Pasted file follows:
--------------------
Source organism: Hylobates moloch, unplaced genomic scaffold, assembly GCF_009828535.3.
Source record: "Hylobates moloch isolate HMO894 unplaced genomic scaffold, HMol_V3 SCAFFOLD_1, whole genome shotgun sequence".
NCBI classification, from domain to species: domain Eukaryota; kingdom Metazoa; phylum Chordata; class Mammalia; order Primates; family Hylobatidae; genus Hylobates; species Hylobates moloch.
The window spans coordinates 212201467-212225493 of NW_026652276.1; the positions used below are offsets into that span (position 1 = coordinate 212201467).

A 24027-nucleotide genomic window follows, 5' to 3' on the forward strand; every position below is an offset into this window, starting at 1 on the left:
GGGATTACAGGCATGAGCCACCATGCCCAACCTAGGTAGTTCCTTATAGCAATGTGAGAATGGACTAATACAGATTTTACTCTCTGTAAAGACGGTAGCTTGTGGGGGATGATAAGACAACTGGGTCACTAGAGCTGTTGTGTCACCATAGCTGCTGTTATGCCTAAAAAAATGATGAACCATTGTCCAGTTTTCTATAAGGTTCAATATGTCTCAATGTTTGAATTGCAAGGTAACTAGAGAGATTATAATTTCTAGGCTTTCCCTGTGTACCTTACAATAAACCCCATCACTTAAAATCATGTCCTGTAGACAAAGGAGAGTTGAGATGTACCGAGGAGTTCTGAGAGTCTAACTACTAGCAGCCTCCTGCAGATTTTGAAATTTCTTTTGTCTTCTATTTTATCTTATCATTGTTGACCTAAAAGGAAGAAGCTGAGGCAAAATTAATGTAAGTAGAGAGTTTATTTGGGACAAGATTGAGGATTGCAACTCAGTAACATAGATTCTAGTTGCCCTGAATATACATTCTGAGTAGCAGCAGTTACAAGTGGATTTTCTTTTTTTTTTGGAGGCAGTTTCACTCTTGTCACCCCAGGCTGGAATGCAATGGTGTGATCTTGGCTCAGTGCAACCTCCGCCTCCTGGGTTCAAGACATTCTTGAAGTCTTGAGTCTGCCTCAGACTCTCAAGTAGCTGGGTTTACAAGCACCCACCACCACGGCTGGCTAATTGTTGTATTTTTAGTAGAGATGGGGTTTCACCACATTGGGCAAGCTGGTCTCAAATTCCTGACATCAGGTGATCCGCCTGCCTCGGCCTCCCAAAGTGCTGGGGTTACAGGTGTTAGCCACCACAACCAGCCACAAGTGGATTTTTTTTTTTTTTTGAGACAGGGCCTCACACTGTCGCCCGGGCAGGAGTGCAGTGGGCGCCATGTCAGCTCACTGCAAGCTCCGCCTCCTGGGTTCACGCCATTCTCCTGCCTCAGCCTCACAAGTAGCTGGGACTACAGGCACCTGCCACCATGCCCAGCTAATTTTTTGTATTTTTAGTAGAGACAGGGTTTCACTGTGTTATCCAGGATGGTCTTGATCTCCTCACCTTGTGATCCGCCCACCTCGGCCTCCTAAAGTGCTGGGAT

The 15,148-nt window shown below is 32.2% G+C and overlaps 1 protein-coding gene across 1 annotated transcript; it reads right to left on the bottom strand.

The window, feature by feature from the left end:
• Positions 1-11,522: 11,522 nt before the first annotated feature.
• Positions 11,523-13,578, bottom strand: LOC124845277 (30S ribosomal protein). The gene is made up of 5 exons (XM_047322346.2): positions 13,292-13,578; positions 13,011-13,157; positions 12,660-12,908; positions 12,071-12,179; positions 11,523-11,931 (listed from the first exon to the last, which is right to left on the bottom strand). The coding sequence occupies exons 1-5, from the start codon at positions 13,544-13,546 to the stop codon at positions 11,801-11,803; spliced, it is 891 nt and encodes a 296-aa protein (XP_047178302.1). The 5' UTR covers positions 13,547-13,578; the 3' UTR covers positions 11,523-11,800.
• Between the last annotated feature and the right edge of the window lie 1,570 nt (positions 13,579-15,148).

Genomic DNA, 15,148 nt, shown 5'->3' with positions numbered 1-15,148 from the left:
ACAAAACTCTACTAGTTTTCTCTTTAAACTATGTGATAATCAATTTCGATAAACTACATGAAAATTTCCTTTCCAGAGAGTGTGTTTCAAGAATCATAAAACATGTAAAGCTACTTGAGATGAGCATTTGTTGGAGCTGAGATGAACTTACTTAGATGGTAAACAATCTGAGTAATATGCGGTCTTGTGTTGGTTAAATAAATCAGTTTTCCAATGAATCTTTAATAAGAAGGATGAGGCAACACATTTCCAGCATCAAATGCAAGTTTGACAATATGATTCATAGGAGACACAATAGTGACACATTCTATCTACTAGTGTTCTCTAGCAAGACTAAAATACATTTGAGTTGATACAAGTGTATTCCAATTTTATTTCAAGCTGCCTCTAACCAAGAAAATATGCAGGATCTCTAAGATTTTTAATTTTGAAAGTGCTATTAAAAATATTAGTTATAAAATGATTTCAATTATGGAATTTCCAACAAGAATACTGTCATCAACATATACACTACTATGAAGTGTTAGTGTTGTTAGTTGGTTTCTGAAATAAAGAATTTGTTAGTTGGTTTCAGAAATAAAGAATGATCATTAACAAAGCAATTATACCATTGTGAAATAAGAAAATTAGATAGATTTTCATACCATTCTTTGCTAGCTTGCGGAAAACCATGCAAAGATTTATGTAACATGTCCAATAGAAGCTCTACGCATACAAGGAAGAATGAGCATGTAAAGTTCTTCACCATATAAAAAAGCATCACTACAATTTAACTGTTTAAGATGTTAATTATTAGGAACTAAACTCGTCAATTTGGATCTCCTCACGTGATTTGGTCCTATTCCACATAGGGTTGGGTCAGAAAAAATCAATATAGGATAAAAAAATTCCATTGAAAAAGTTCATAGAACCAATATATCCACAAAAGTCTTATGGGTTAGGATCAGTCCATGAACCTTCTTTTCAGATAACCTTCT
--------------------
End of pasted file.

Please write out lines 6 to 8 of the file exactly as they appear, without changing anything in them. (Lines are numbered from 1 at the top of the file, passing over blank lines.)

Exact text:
GGGATTACAGGCATGAGCCACCATGCCCAACCTAGGTAGTTCCTTATAGCAATGTGAGAATGGACTAATACAGATTTTACTCTCTGTAAAGACGGTAGCTTGTGGGGGATGATAAGACAACTGGGTCACTAGAGCTGTTGTGTCACCATAGCTGCTGTTATGCCTAAAAAAATGATGAACCATTGTCCAGTTTTCTATAAGGTTCAATATGTCTCAATGTTTGAATTGCAAGGTAACTAGAGAGATTATAATTTCTAGGCTTTCCCTGTGTACCTTACAATAAACCCCATCACTTAAAATCATGTCCTGTAGACAAAGGAGAGTTGAGATGTACCGAGGAGTTCTGAGAGTCTAACTACTAGCAGCCTCCTGCAGATTTTGAAATTTCTTTTGTCTTCTATTTTATCTTATCATTGTTGACCTAAAAGGAAGAAGCTGAGGCAAAATTAATGTAAGTAGAGAGTTTATTTGGGACAAGATTGAGGATTGCAACTCAGTAACATAGATTCTAGTTGCCCTGAATATACATTCTGAGTAGCAGCAGTTACAAGTGGATTTTCTTTTTTTTTTGGAGGCAGTTTCACTCTTGTCACCCCAGGCTGGAATGCAATGGTGTGATCTTGGCTCAGTGCAACCTCCGCCTCCTGGGTTCAAGACATTCTTGAAGTCTTGAGTCTGCCTCAGACTCTCAAGTAGCTGGGTTTACAAGCACCCACCACCACGGCTGGCTAATTGTTGTATTTTTAGTAGAGATGGGGTTTCACCACATTGGGCAAGCTGGTCTCAAATTCCTGACATCAGGTGATCCGCCTGCCTCGGCCTCCCAAAGTGCTGGGGTTACAGGTGTTAGCCACCACAACCAGCCACAAGTGGATTTTTTTTTTTTTTTGAGACAGGGCCTCACACTGTCGCCCGGGCAGGAGTGCAGTGGGCGCCATGTCAGCTCACTGCAAGCTCCGCCTCCTGGGTTCACGCCATTCTCCTGCCTCAGCCTCACAAGTAGCTGGGACTACAGGCACCTGCCACCATGCCCAGCTAATTTTTTGTATTTTTAGTAGAGACAGGGTTTCACTGTGTTATCCAGGATGGTCTTGATCTCCTCACCTTGTGATCCGCCCACCTCGGCCTCCTAAAGTGCTGGGAT

The 15,148-nt window shown below is 32.2% G+C and overlaps 1 protein-coding gene across 1 annotated transcript; it reads right to left on the bottom strand.

The window, feature by feature from the left end: